Written evidence submitted by Mx Lundberg [GRA1943]
I am a trans non-binary individual, and I am concerned about the level of difficulties, discrimination and violence experienced by trans people across the UK. I am responding to this consultation because I do not feel that the proposed changes go far enough, nor do they meet the demands of the public as evidenced in responses to the GRA consultation. The UK is far behind other countries, such as Ireland, where a system of self-declaration is used and has seen no adverse results, only benefits to trans people.
Question 3: Should the requirement for a diagnosis of gender dysphoria be removed?
Yes, the requirement should be removed. Trans and non-binary people should be allowed to self-identify. Getting a diagnosis is difficult, with doctors required to put together in depth reports on the person’s medical history. This is both time consuming and invasive of trans people’s privacy. According to the BMA, doctors support trans people’s right to self-identify, and do not wish to continue participating in the current process.
Diagnosing gender dysphoria can also add unnecessary stress and stigma for trans people by pathologizing their experience.
Question 4: Should there be changes to the requirement for individuals to have lived in their acquired gender for at least two years?
Yes, this requirement should be removed. Firstly, it can be difficult and/or unsafe for trans people to live in their gender full time. Many people are in living or work situations where there is risk of discrimination or violence against them if their gender is revealed. For example, Stonewall state that 12% of trans people have been physically attacked by customers or colleagues in the last year alone. I personally am not out at work because of risk of discrimination. Secondly, what constitutes ‘living in their acquired gender’? If this requirement only means that people must use a name and pronouns appropriate to their gender, how will people with gender neutral names or using they/them pronouns be viewed in relation to this requirement? On the other hand, I do not believe that names and pronouns are the main ingredients of gender. If you were to ask the population to define gender, I expect you would get as many answers as people. Who defines the standards or definitions of gender? This requirement serves to reinforce harmful gender stereotypes and leaves little room for people who exist outside a rigid gender binary.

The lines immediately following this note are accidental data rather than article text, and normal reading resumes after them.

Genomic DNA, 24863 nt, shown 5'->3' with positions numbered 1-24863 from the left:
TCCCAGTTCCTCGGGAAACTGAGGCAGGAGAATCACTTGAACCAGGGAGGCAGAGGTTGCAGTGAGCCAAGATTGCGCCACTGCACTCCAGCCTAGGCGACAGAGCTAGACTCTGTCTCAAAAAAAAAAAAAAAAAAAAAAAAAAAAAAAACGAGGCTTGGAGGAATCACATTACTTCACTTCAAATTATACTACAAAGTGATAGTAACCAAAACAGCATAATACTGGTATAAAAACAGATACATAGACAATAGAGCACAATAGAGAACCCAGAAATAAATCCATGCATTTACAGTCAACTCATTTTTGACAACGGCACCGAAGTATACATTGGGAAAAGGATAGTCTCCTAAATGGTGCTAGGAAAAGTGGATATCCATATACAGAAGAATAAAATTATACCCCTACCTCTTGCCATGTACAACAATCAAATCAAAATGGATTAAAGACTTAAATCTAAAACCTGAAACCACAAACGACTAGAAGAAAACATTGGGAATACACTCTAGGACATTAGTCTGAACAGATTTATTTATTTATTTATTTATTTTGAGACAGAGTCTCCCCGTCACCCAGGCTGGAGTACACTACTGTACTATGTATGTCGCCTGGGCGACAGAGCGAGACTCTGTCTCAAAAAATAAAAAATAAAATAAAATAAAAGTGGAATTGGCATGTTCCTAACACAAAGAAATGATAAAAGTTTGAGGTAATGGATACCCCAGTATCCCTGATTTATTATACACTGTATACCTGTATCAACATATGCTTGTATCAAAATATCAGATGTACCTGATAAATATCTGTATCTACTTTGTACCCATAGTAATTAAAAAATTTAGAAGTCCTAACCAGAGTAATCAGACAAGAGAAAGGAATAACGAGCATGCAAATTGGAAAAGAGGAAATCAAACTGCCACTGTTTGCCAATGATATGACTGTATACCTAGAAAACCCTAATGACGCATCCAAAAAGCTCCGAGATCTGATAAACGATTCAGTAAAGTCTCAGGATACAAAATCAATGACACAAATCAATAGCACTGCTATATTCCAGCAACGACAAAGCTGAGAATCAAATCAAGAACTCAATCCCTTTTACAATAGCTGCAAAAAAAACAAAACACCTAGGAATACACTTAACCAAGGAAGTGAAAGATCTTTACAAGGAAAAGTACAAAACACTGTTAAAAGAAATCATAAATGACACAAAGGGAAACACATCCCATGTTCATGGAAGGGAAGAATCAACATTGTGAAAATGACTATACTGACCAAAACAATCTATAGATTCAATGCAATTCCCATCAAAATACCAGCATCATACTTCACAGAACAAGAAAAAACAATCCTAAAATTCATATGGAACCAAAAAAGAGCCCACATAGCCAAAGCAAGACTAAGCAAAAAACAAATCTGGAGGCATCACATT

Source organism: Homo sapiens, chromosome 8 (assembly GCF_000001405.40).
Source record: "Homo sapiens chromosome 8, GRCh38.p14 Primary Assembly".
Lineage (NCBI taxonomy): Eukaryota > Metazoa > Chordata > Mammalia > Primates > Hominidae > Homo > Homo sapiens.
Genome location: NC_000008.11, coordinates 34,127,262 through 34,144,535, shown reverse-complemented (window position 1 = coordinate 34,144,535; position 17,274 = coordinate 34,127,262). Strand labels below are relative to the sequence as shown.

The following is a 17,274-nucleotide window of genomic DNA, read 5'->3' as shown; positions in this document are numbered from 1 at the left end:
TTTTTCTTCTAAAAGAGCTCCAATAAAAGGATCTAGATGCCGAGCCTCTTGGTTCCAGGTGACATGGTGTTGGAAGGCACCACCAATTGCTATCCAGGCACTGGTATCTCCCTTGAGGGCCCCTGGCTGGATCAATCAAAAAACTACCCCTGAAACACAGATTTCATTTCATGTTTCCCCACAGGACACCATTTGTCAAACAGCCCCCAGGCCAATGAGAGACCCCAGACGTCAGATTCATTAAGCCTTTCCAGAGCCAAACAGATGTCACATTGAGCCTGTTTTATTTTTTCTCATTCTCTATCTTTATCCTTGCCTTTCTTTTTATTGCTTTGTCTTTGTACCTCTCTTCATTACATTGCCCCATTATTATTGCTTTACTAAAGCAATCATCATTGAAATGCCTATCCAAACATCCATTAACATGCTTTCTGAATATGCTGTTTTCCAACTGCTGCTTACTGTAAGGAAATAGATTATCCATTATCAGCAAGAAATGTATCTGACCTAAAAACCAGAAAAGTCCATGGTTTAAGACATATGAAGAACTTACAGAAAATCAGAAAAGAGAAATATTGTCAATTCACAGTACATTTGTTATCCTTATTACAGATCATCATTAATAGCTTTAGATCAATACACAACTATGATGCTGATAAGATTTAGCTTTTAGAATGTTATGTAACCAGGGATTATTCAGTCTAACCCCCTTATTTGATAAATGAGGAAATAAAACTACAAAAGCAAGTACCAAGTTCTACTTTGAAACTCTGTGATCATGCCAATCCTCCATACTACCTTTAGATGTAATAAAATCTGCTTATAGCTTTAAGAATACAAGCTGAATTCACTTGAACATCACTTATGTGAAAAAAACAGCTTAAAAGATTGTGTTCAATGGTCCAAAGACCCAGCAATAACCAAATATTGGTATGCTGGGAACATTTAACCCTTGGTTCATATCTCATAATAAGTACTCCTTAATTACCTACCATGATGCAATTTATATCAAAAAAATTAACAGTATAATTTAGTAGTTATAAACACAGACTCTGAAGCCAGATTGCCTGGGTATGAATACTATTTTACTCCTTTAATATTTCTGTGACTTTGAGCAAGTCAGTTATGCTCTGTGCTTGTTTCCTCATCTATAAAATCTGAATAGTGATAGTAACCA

Question 6: Does the spousal consent provision in the Act need reforming? If so, how? If it needs reforming or removal, is anything else needed to protect any rights of the spouse or civil partner?
This provision should be removed. Now that both marriage and civil partnerships are legal for both hetero and same sex couples, there is no legal conflict if one person in the partnership transitions. Divorce can be a long, difficult, and expensive process, even if this is the outcome desired by both partners. If there is any contention then this process is even more difficult. The spousal veto gives power to the partner over the trans person, in a scenario where the trans person is already potentially at risk (e.g. Stonewall found that over a quarter of trans people experienced domestic abuse in the last year).
Question 9: What else should the Government have included in its proposals, if anything?
Non-binary people should be included within the GRA. Stonewall found that over 30% of non-binary people experienced gender-based hate crime in the last year and 20% experienced discrimination whilst house-hunting. Half of non-binary people are not out at work because of fear of discrimination. All these factors take a severe toll on the mental health of non-binary people. Personally, I have faced discrimination due to my gender presentation, and I am not out at work currently. Although, in theory, the company has a policy to support transition at work, the reality is that many colleagues would not recognise my gender. The government could support non-binary people by legally recognising non-binary gender and making it possible to get documents (e.g. passports and driving licenses) without gender/sex stated on them. Adding a third category for gender on documentation would be preferable to the current situation, but is not ideal because it can increase risk of discrimination against all trans and non-binary people (people can be ‘outed’ as trans when required to show documentation listing a sex/gender marker which does not match what others might expect based on their appearance).